Kibre faces an uphill battle when prosecuting two cops accused of sodomizing and murdering a man who had been held in police custody. While investigating the case, she hits a "blue wall" when all of the officers refuse to discuss the events on the night of the crime. This puts Detective Ravell in a difficult position, particularly because a friend on the force is one of the officers on trial.
Did You Know?
Normally when a person is convicted or acquitted of a crime the double jeopardy clause prevents that person from being retired for the same crime, either in state or federal court. However there are a few exceptions where the United States Supreme Court can retry someone for a crime they were convicted or acquitted of in a lower state or federal court, this is known as the Dual sovereignty doctrine. The US Supreme Court can make an exception to the double jeopardy clause under a few specific circumstances: when there was a clear case of misconduct in the first trial, jury nullification was present in the first trial (which is when the defense presents irrelevant material designed to play on the jury's emotions and cause them to disregard the facts and evidence and render a verdict based on sympathy for the defendant or some other emotionally motivated reason) or if the sentence in the first trial was woefully inadequate and can be substantially enhanced in a federal court.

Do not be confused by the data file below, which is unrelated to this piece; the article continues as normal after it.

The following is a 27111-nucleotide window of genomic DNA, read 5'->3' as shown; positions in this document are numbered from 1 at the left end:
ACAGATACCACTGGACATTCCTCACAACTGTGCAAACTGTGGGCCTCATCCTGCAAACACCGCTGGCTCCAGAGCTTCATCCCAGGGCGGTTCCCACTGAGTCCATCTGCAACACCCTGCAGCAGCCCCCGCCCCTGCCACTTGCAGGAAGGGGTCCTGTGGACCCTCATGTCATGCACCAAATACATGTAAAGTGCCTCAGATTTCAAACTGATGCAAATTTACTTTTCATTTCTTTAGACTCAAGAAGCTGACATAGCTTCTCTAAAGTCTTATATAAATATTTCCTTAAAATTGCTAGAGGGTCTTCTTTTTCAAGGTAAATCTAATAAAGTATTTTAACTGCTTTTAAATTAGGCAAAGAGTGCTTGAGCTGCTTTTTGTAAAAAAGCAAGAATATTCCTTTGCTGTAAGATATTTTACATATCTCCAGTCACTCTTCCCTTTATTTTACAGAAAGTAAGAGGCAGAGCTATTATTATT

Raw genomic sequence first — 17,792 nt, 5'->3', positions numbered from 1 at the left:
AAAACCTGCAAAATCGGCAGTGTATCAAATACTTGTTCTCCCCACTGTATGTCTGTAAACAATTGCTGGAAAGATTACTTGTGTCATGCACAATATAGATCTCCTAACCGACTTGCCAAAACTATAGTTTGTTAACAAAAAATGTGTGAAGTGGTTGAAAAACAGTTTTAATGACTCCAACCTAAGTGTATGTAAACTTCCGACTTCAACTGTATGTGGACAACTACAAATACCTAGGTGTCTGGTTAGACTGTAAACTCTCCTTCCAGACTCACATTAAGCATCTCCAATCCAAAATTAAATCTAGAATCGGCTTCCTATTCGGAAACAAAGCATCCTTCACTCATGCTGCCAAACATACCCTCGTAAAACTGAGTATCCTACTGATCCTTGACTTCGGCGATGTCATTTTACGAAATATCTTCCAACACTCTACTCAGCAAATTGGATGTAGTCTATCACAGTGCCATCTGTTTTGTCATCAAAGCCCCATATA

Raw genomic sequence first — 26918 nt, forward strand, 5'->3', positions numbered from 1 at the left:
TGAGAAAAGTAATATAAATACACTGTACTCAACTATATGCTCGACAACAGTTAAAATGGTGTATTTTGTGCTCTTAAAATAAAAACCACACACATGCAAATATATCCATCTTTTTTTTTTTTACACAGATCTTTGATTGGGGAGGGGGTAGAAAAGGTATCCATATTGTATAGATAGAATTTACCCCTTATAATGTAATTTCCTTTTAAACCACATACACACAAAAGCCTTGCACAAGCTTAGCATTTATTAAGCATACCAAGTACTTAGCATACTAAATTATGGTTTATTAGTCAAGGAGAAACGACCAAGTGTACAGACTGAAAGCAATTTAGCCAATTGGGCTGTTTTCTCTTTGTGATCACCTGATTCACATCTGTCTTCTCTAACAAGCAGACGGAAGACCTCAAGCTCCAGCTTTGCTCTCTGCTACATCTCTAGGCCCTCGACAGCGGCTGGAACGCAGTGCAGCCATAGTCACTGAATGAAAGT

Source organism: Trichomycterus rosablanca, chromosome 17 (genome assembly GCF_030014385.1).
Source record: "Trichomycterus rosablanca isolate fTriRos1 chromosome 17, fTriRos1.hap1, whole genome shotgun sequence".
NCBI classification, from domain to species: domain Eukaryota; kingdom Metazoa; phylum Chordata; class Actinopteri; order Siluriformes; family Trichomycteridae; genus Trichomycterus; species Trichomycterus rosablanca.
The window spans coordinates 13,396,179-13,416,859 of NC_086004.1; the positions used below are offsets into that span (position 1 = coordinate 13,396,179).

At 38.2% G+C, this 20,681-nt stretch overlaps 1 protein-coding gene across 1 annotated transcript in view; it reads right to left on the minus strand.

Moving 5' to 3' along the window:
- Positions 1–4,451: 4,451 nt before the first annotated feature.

In this instance double jeopardy does not protect Officer Petro from being prosecuted for the homicide of the victim by the United States Supreme Court, after pleading guilty to it in the New York State Supreme Court, because the United States Attorney is arguing that A: New York should have prosecuted the homicide as a hate crime and B: his sentence was woefully inadequate since Officer Petro was guilty of murder in the first degree, with a hate crime attachment (a crime punishable in federal court by either life in prison without the possibility of parole or death), but was plead down to murder in the second degree, with no hate crime enhancement, and sentenced to life in prison with the possibility of parole after 25 years. The federal courts have the option of taking jurisdiction over cases where serious crimes were committed by a law enforcement officer, or where a civil rights violation occurred (a hate crime being one example) or where they can hand down a much more severe sentence than was handed down by the lower court. In this case they are able to both take the homicide case from the New York County District Attorney's office and set aside the verdict and sentence handed down in the New York State Supreme Court because all three of those apply to this case: a serious crime was committed by one or more NYPD officers, the victim was targeted because of his sexual orientation (making it a civil rights issue) and the federal court will be able to hand down a substantially enhanced sentence. See more